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While there is a growing list of publications devoted to the AIDS epidemic, Africa, with two-thirds of the world's cases, still receives scant attention. This book may change the way we think about AIDS and how it is being addressed in Africa and the rest of the world.
The book draws on first-hand research and in-depth investigations carried out by a team of researchers from Britain, Zambia and Tanzania, and focuses on the gendered aspect of the struggle against AIDS.
The authors study the severity of the epidemic and the threat it poses to the population and society in Tanzania and Zambia. They argue that the success of strategies against the spread of AIDS in Africa rests on their recognition of existing gendered power relations and that this success might be enhanced if the strategies are built on existing organisational skills and practices, especially among women. Their conclusions have repercussions for all countries around the world, and especially the rest of Africa.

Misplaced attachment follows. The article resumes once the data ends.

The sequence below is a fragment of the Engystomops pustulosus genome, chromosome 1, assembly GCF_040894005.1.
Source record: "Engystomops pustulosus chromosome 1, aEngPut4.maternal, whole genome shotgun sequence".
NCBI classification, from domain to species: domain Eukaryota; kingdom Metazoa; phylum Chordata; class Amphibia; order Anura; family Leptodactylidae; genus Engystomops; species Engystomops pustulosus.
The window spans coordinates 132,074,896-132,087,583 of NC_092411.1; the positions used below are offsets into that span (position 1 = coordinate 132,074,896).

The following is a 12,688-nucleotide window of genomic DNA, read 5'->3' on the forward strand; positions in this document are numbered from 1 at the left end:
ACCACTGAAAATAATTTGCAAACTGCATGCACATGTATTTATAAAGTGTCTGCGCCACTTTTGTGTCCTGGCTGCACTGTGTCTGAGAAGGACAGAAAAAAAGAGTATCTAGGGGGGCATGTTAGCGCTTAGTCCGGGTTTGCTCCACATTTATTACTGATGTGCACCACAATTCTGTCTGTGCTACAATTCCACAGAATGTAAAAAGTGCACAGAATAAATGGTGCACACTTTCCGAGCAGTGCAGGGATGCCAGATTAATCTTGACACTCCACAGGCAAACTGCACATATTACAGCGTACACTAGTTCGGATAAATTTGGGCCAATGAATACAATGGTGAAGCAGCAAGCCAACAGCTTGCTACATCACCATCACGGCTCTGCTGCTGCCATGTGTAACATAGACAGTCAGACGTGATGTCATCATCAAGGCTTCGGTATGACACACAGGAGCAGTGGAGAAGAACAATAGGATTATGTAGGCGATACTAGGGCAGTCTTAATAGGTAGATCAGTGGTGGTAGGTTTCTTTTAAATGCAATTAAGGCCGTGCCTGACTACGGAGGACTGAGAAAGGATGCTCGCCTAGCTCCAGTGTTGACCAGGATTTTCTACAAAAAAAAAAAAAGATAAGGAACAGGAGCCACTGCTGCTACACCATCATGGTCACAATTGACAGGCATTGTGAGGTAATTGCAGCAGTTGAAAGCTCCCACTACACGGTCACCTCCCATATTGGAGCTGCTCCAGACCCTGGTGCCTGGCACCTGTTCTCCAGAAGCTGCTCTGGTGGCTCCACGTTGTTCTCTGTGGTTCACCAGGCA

|List of contributors||viii|
|Series Editor's Preface||x|
|List of Abbreviations||xvii|
|1||Perspectives on gender and AIDS in Africa||1|
|2||Responses to the AIDS epidemic in Tanzania and Zambia||25|
|3||AIDS in Kapulanga, Mongu: poverty, neglect and gendered patterns of blame||59|
|4||Sinners and outsiders: the drama of AIDS in Rungwe||76|
|5||AIDS in Kanyama: contested sexual practice and the gendered dynamics of community interventions||95|
|6||Target practice: gender and generational struggles in AIDS prevention work in Lushoto||113|
|7||Reconciling individual costs with collective benefits: women organising against AIDS in Mansa||132|
|8||AIDS activism in Dar es Salaam: many struggles; a single goal||153|
|9||The struggle continues: some conclusions||174|